How I’ve survived my first Alaskan Winter

For a girl originally from a tropical Pacific Island, moving to the sub-Arctic (Nome, Alaska) was a scary thought.

I had no idea if I could make it through the cold, dark winters or not…but I figured there’s only one way to know! I’m not an expert, but here are some of the things I’ve done to get through my first winter so far:

1. Find community, make lots of friends. We need community, and the warmth and love it brings, can stave off the bitterest cold! I love this family! And Carol, their amazing mother, is a fellow third culture kid!OLYMPUS DIGITAL CAMERA

2. Take Vitamin D, Vitamin C and Zinc supplements. For all the sickness going around, so far I’ve only gotten a head cold, but I overall have been well! supplements

3. Get out every day possible and come face-to-face with the Sun. I need the light, the warmth, the reminder that there still is Light. (that iceberg is 10-12 feet tall!)OLYMPUS DIGITAL CAMERA

4. If you can’t get out to greet the sun for whatever reason, get a SAD lamp. My favorites are: Philips Hf3470 Wake-up Light, White. You can set this one to slowly get brighter to mimic the sunrise, PLUS it has bird song that sounds beautiful (optional setting)! Phillips sad lamp

and NatureBright SunTouch Plus Light and Ion Therapy Lamp. It’s so bright–it’s enough to make you smile! Sad lamp smile

5. Eat lots of fresh vegetables and fruits! Fresh produce

6. Find something creative that you enjoy doing indoors. I love art, and making things–I really want to learn how to knit cute things like these Eskimo slippers (made by a sweet Inupiat lady from Wales, AK): Eskimo slippers

7. Invest in a good, warm coat. “There’s no such thing as bad weather, just bad clothing.” I first heard this from my Norwegian professor at the University of Minnesota, and it’s a circumpolar saying that really is true. Buy a good, solid coat. even if it is expensive. After doing tons of research, and talking to people and lots and lots of outdoors people, I chose Canada Goose-the Mystique. I love it! I feel like I am crawling back into my comforter every time I put it on, and it makes easy to get up and brave the cold outdoors then!

Me and dog
8. Get other warm layers.
Like this wool sweater, hand knit in Ecuador. They know how to make warm clothes! OLYMPUS DIGITAL CAMERA

9. Exercise regularly. My favorite now is candlelight yoga. Especially here, because it’s dark so much! I learned to do candle light yoga in Denver, and I am so grateful. Here it makes it feel like it is okay that it is dark–because the candle light validates the darkness…or the dark validates the candles. :) I do it when I get up, and it gives me something to look forward to, to get out of bed for!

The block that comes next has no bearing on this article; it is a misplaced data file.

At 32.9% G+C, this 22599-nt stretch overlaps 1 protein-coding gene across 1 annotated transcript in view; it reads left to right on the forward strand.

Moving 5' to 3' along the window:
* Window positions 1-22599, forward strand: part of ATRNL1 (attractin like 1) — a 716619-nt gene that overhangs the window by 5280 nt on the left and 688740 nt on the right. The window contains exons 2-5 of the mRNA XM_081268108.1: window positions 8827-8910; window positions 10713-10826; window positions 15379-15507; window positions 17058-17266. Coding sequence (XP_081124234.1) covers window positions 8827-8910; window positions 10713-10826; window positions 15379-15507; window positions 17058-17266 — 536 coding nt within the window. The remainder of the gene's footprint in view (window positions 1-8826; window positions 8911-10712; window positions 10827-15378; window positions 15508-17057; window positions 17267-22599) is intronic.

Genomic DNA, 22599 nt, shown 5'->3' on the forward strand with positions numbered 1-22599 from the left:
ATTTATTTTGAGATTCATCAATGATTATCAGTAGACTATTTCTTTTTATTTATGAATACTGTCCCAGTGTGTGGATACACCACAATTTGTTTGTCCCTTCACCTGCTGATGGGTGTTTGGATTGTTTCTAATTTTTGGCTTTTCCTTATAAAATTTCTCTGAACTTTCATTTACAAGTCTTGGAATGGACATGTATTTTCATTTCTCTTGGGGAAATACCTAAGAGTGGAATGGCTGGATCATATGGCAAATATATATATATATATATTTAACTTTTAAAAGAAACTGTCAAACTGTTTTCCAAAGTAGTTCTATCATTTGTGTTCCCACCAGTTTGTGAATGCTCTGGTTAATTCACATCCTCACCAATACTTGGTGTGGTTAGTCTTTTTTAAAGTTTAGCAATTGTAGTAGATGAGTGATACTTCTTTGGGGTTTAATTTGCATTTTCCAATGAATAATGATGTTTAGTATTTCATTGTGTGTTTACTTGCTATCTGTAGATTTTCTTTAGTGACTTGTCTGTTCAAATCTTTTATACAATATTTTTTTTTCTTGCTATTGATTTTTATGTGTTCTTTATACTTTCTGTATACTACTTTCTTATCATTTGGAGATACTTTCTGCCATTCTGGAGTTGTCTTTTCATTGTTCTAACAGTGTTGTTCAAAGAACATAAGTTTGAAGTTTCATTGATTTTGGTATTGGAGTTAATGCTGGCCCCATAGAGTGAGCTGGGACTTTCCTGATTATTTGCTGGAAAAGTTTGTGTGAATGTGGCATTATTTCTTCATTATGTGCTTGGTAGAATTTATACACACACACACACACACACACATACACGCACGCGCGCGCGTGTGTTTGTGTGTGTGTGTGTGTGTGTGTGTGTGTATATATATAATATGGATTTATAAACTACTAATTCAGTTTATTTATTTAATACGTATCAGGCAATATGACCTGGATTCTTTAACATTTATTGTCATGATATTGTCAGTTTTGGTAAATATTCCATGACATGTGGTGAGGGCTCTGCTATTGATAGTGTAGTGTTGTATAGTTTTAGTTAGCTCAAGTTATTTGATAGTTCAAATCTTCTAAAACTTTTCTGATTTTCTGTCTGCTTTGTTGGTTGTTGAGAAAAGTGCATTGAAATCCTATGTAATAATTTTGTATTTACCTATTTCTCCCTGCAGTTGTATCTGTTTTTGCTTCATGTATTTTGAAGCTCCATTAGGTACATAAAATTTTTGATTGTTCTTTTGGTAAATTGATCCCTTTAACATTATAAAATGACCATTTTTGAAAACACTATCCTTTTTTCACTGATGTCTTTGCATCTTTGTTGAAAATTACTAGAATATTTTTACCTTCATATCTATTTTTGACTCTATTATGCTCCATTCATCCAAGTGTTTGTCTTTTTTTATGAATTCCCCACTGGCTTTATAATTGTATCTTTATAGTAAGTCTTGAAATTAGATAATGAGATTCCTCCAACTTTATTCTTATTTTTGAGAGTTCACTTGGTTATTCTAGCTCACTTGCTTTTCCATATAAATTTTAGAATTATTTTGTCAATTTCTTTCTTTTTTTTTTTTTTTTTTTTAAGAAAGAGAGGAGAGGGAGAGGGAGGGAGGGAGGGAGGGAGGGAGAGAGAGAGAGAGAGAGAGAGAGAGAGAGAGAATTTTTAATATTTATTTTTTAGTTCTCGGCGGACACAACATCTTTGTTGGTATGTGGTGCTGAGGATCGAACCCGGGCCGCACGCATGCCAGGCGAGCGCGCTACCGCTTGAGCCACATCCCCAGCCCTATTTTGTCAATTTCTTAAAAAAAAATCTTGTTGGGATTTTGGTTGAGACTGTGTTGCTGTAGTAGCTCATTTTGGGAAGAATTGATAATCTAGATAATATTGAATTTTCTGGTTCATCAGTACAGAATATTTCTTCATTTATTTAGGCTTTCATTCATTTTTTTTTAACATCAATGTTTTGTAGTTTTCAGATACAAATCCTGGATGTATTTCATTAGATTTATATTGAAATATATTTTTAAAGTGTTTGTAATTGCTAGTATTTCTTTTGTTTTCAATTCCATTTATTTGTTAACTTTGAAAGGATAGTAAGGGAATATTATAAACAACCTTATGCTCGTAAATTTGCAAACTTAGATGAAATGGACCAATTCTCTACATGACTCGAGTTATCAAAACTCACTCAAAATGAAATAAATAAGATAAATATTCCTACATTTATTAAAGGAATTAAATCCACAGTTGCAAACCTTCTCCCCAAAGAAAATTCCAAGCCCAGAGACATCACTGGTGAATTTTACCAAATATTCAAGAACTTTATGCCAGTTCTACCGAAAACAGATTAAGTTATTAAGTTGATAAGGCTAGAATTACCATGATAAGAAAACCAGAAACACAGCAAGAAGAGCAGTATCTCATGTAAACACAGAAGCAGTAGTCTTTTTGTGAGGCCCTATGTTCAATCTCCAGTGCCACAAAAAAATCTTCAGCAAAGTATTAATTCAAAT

10. Get some awesome videos about the place you are living, to relish it, to enjoy it and admire the history of the world you now inhabit. I have personally loved the 1922 film, “Nanook of the North”, “The Fast Runner. Nanook of the North

11. Get warm bedding–fleece sheets, electric mattress pad, microfleece blankets all help keep you warm and toasty at night!

11. You find your happiness and your peace wherever you choose it.

12. Live open-handedly–give freely to others.

13. Live open-handedly–let yourself receive from others. A gift from my neighbors.OLYMPUS DIGITAL CAMERA

14. Get Bogs. Water-proof, insulated, warm boots, rated to -30 degrees is good. I like these McKennas, because I can also wear them to work! OLYMPUS DIGITAL CAMERA

15. Make lots of warm drinks. For your soul comfort.

Evening tea

16. Know that everything is impermanent–the darkness, the cold, the ice and snow.

Screen shot 2014-01-13 at 12.27.46 AM
snowflakes that stay

17. Surround yourself with your favorite things, beautiful, fun things that you enjoy.
It is such a pleasure to eat from this plate!Talavera plate

And to drink from this handmade mug:

18. Be open to what is. Accept it, embrace it. this is hands-down the best advice that I received from some friends when I interviewed in Alaska. They said the people who stayed–and really liked it–were the ones who didn’t have any expectations of how things should be, nor were they judgmental about how things are; rather they just embraced it, as-is.

Sunday Art Therapy